It’s now been 28 years since computer scientist Tim Berners-Lee invented the World Wide Web back in 1990. Not many people will remember browsing the internet much until later that decade, when many companies created the first incarnation of their website. So much has happened to the internet since then, here’s a few milestones:

The web geeks among us will remember that in the early days of the internet, websites were very different. Most were built in tables and many used frames. The code was ugly. CSS was not widely supported and seldom used. Internet Explorer and Netscape Navigator were the browsers of choice. A strange hosting service called GeoCities was around. Flash was widely used across websites for many years, with some websites built entirely as Flash based (here’s an amusing reminder if you’ve forgotten: www.zombo.com).

The last ten years or so has seen companies completely revamp their online presence multiple times (study: average age of a website is 2.7 years), with most moving to a fully responsive site that displays nicely across the myriad of devices that we’re all using. In the financial services industry the wheels were turning slower than most, and many major brands took a beating from consumers for being digital laggards. But things change…and have changed, dramatically.

Regular Kurtosys readers will know that we regularly check up on asset manager websites and even feature our favourite designs in our ‘50 best gallery’. Most of the top 100 asset managers (by AUM) now have invested heavily in their digital footprint and their websites contain features we all expect, such as: personalisation, multi-language, mobile responsiveness, content-driven, interactive data and so on.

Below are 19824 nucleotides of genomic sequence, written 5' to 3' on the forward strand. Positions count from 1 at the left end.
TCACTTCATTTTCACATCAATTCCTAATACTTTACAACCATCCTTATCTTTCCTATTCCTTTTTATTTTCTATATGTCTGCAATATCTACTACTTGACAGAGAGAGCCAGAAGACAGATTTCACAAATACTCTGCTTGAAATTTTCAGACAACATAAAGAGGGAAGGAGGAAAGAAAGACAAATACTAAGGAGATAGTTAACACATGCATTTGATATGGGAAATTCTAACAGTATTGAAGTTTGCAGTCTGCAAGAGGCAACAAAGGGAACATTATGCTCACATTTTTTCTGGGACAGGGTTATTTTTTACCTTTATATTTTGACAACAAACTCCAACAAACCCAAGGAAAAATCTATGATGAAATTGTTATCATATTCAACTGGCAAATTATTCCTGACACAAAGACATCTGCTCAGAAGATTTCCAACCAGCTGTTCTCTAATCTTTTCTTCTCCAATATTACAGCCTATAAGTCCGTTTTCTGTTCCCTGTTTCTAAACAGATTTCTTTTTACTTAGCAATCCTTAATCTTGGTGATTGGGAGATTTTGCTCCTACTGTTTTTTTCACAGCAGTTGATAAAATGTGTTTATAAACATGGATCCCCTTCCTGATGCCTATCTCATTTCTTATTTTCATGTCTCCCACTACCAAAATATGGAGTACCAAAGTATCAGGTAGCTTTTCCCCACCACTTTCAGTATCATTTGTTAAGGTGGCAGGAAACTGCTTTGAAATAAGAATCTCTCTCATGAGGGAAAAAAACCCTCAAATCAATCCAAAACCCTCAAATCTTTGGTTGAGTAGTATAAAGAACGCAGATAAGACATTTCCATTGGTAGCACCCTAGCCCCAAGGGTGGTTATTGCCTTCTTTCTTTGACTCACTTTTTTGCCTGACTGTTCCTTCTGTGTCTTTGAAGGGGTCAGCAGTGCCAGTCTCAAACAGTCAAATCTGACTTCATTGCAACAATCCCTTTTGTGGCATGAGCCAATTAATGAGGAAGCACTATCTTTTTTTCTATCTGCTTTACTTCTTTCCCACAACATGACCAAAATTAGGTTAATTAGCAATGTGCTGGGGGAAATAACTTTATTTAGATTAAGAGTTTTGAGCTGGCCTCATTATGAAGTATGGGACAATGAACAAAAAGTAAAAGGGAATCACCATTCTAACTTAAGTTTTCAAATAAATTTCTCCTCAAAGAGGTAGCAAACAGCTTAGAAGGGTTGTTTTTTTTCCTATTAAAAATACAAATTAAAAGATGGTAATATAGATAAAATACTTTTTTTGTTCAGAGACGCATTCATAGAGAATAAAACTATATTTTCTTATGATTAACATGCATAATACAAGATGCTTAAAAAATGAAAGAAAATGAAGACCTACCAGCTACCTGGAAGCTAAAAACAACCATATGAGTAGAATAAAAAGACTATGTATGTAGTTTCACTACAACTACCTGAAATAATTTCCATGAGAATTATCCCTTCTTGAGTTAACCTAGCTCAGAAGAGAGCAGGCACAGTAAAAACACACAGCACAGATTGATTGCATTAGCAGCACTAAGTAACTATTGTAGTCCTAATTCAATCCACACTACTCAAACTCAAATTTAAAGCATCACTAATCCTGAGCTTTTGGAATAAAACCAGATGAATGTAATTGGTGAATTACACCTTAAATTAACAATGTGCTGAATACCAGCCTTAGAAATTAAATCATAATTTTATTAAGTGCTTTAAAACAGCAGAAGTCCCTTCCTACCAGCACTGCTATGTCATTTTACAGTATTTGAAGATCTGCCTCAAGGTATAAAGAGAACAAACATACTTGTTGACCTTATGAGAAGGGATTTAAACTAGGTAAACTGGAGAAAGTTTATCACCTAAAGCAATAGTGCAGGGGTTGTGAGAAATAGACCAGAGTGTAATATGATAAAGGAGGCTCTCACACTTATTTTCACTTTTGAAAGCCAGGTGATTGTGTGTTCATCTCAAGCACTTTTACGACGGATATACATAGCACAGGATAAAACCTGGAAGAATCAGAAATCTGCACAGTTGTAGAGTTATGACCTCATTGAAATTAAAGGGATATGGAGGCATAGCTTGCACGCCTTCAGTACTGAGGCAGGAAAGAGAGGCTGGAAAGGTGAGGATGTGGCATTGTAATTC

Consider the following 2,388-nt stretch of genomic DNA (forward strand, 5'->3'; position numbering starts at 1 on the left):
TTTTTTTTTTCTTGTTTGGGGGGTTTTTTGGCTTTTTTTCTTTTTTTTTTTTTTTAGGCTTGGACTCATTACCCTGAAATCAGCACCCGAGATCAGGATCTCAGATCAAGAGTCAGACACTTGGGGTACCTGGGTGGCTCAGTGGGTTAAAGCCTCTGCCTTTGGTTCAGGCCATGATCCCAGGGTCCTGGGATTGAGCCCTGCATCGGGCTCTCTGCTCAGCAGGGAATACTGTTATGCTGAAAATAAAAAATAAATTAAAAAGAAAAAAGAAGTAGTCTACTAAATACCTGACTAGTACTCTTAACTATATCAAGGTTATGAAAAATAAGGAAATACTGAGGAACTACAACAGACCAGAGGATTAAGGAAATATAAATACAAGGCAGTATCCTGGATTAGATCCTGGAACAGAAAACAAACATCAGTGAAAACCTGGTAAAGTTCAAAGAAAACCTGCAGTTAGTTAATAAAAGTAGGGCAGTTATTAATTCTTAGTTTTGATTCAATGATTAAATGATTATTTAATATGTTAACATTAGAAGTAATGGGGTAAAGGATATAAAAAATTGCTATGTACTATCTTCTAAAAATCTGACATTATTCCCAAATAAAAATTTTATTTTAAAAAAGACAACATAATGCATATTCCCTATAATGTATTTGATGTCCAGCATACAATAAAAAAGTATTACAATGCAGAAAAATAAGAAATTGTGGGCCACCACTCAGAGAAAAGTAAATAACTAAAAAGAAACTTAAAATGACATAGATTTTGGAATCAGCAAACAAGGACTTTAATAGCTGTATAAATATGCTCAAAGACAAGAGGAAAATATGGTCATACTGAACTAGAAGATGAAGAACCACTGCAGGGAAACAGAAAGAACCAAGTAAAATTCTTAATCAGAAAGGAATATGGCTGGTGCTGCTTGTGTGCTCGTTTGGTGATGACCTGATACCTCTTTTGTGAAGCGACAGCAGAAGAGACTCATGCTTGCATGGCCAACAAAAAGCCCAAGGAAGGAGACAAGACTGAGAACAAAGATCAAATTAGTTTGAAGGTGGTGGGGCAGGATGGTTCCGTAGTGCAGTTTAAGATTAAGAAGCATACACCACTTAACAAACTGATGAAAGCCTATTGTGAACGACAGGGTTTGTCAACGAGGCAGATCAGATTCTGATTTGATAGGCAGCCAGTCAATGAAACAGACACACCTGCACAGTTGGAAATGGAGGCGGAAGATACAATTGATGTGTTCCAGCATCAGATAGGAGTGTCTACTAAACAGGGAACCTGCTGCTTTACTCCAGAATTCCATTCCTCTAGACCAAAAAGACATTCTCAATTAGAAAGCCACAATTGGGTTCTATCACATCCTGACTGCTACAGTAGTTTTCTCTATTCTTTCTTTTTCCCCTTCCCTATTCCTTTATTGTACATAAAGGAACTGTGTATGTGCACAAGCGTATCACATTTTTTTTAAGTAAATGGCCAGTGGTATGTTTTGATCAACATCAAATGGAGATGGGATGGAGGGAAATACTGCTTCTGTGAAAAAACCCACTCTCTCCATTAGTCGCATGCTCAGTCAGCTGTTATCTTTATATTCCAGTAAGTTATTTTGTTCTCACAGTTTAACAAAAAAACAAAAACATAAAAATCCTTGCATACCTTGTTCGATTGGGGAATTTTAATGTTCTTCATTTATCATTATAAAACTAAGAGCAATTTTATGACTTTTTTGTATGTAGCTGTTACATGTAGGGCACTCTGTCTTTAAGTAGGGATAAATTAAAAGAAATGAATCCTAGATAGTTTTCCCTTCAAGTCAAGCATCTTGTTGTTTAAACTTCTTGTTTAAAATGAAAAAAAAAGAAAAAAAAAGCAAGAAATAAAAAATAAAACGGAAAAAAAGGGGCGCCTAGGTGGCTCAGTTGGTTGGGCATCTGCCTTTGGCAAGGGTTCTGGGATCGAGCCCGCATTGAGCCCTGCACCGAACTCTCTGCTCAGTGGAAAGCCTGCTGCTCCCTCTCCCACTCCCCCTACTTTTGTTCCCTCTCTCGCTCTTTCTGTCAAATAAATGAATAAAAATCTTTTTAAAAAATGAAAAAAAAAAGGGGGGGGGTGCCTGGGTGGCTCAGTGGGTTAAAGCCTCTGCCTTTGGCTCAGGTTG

So… it’s nice to look back at how far we’ve come. Using the power of the WayBack Machine, we’ve gone back in time and looked at a handful of asset manager websites to compare with what they look like now.

American Century

asset manager websites then and now

The American Century site from 2002 looks pretty respectable all things considered. Back then it was common to use images for text, as web-fonts were not supported, but all those images had an impact on loading time. 128k modem anyone?

BlackRock

asset manager websites then and now

Look at that purple! Tabular navigation was all the rage back in 2000. The home page did have regular content up front as well as market data, which back then was not easy to do.

BNY Mellon

asset manager websites then and now

Not as old as some of the examples here, but it’s still 11 years between these versions. Many sites back then were still designed for an 800×600 display as designers had to cater for the lowest common denominator.

Franklin Templeton

asset manager websites then and now

Pictures of people in suits with a drop shadow effect… and those colours. But let’s not forget that back then most designers worked to a web-safe palette of just 216 colours!

J.P. Morgan

asset manager websites then and now

One of the oldest examples we found in our selection, nearly 20 years between versions. This 1999 version looks text-heavy but maybe they had a powerful SEO strategy in mind…

Neuberger Berman

asset manager websites then and now

Curved corners. Many websites back then were built using frames and tables. Designers spent hours creating visual effects and trying to line up graphics to be pixel perfect. Hover-over effects for navigation menus were also very popular.

PIMCO

asset manager websites then and now

A site that is both content and data driven, back in 2001! Impressive when you think about it. It was also common to highlight a sitemap prominently back then.

Schroders

asset manager websites then and now

A 15 year gap between these Schroders sites. The 2003 version is a classic example of trying to fit everything ‘above the fold’ into a neat 800×600 window. It’s a long way from the super long scrolling pages we see now-a-days.

So…we’ve come a long way, and it’s great to remind ourselves how the internet has evolved. Some asset managers are still catching up, so when they do launch new sites the impact will be huge for their users. Just remember, that the internet never forgets!

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Luke Hinchliffe

Head of Digital Marketing at Kurtosys Systems
Passionate about digital marketing and design for financial services.
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